Venezuelan Refugees and Diaspora Call for Meaningful Participation in the Response to the Venezuelan Refugee and Migrant Crisis

Venezuelan Refugees and Diaspora Call for Meaningful Participation in the Response to the Venezuelan Refugee and Migrant Crisis
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Barranquilla, Colombia, June 17, 2021 – As donors meet in Canada today for the International Donors’ Conference in Solidarity with Venezuelan Refugees and Migrants, the Coalition for Venezuela (Coalición por Venezuela), has repeated its call for the meaningful participation of refugees and migrants in the response to this crisis, and for a significant increase in funding.

The Coalition for Venezuela’s general coordinator, Juan Carlos Viloria Doria, who will attend today’s conference, stressed that Venezuelan refugee and migrant-led civil society organizations must play a role in the design of the regional response. He reiterated the need for a substantial increase in funding for this crisis.

“The meaningful participation of refugees and migrants is not only the right thing to do, it is the smart thing to do,” Viloria said. “When refugees and migrants are involved in designing and implementing policies to respond to migration crises, the solutions are more effective and sustainable.”

The Venezuelan refugee and migrant crisis is severely underfunded. Based on recent research from the US-based Brookings Institute, the Syrian crisis, where, as of the end of 2020, over 6.6 million people had been forced to flee, has received over $20billion in funding. In stark contrast, the Venezuelan crisis which as of this month has forced 5.6 million Venezuelans to flee their country, has received a mere $1.4billion.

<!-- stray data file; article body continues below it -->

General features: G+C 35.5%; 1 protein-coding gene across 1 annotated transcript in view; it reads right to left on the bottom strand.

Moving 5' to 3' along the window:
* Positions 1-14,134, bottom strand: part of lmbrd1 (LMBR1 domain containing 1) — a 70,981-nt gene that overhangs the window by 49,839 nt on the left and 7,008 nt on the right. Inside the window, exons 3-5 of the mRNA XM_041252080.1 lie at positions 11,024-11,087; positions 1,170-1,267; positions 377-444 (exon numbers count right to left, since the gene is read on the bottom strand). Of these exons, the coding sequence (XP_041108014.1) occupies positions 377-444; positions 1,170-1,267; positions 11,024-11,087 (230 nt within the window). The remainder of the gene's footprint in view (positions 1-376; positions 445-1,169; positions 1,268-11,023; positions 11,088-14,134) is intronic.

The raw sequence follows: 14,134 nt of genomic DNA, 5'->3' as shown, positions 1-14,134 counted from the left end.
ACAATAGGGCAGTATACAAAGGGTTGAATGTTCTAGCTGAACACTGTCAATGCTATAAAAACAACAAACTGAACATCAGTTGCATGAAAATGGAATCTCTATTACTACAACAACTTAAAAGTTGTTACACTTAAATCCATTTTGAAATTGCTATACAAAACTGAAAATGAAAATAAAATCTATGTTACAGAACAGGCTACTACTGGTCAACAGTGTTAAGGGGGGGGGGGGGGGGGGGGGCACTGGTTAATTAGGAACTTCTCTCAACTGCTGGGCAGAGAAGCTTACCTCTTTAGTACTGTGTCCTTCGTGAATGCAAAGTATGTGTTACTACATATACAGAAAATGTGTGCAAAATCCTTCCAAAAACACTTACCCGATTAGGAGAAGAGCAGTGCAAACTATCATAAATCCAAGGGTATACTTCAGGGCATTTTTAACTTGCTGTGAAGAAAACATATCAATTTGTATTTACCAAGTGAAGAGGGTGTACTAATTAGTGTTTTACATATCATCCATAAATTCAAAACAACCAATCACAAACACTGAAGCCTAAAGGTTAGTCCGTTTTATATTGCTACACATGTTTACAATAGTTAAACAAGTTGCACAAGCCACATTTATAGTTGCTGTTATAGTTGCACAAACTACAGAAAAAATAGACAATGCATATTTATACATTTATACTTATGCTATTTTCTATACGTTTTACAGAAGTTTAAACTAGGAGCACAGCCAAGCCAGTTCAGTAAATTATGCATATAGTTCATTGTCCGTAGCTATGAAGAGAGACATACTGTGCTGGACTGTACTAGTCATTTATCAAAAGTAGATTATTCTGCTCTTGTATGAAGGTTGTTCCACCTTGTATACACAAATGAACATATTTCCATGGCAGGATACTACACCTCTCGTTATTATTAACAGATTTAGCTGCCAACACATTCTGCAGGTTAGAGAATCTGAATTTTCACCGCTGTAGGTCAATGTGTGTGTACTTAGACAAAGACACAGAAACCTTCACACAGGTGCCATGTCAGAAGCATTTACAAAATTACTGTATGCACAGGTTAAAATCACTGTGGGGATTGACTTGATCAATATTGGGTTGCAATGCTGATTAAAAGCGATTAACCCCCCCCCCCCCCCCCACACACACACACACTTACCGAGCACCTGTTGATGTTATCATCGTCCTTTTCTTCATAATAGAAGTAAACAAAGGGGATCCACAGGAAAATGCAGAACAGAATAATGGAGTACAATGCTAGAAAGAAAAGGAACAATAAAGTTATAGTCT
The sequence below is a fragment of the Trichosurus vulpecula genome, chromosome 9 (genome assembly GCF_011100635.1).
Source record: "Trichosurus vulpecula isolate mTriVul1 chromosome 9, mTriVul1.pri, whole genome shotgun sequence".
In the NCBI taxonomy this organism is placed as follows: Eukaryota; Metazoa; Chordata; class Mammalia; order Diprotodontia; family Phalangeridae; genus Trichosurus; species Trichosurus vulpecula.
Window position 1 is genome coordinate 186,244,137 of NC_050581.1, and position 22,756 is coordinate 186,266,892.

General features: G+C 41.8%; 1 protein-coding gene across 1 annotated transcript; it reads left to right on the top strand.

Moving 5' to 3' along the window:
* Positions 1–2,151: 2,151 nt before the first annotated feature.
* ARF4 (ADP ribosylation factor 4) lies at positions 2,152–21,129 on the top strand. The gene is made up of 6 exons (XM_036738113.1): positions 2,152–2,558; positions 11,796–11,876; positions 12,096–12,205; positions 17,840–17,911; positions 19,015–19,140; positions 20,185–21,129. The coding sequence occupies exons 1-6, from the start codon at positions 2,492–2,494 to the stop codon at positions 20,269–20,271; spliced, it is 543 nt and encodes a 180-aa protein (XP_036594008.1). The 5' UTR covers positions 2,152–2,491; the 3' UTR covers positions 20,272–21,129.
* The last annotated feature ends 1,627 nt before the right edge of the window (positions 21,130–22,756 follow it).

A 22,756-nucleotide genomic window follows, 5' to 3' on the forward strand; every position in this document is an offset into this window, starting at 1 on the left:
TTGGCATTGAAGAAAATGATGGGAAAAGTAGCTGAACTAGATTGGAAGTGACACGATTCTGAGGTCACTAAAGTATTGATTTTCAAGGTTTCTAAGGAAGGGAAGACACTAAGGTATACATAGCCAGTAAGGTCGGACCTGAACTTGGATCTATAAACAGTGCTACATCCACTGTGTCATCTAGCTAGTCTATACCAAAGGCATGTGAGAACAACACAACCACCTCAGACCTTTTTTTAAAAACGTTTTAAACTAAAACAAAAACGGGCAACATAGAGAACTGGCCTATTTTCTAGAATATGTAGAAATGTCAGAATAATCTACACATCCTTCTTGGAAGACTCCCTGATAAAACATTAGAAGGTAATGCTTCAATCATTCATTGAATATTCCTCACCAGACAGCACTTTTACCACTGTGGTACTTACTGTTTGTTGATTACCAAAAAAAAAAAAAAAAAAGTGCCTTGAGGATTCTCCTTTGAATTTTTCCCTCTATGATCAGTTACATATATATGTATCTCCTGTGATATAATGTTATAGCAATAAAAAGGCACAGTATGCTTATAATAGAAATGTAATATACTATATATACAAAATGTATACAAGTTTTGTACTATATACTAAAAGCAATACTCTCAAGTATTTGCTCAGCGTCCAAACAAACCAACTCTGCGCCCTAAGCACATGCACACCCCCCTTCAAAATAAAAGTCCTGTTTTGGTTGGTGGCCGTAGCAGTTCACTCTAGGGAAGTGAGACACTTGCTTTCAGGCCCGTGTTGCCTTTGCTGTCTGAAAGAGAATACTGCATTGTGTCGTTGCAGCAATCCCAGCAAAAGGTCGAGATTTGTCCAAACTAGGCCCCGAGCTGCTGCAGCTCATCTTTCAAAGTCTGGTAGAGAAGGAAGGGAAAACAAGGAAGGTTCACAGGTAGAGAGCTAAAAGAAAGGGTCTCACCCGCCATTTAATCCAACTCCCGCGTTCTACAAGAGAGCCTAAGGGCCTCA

“This level of funding is not close to adequate,” Viloria said. “This lack of funding is both short-sighted and reckless, and squanders the opportunities presented by Venezuelans in their new communities. We need to recognize the potential refugees and migrants bring in terms of economic growth and development.”

Since 2015, over 5.6 million refugees and migrants have been forced to flee Venezuela. The majority of these people are being hosted in neighboring countries, with Colombia, Chile, and Peru hosting most of them. While some countries in Latin America have offered temporary status to these refugees, the overall response has been hampered by a lack of funding for the most basic of needs i.e. shelter, food, protection, and access to education.

“Venezuelan refugees and migrants have a lot to offer their host communities,” Viloria said. “We are professionals, students, artists and athletes. Imagine the possibilities if the international community were to step up and fund job development, education, skills-building, business start-up for us. The opportunities for host communities would be limitless.”

The Coalition for Venezuelans brings together Venezuelan refugees and diaspora from around the world to advocate for Venezuelan refugees. With a current membership of 65 civil society organizations, spanning the globe, the Coalition works with governments and international bodies to address the humanitarian emergency both within and outside Venezuela’s borders.


To find out more about the Coalition, please visit: www.

If you would like to speak with the Coalition’s general director, Juan Carlos Viloria Doria, please contact:

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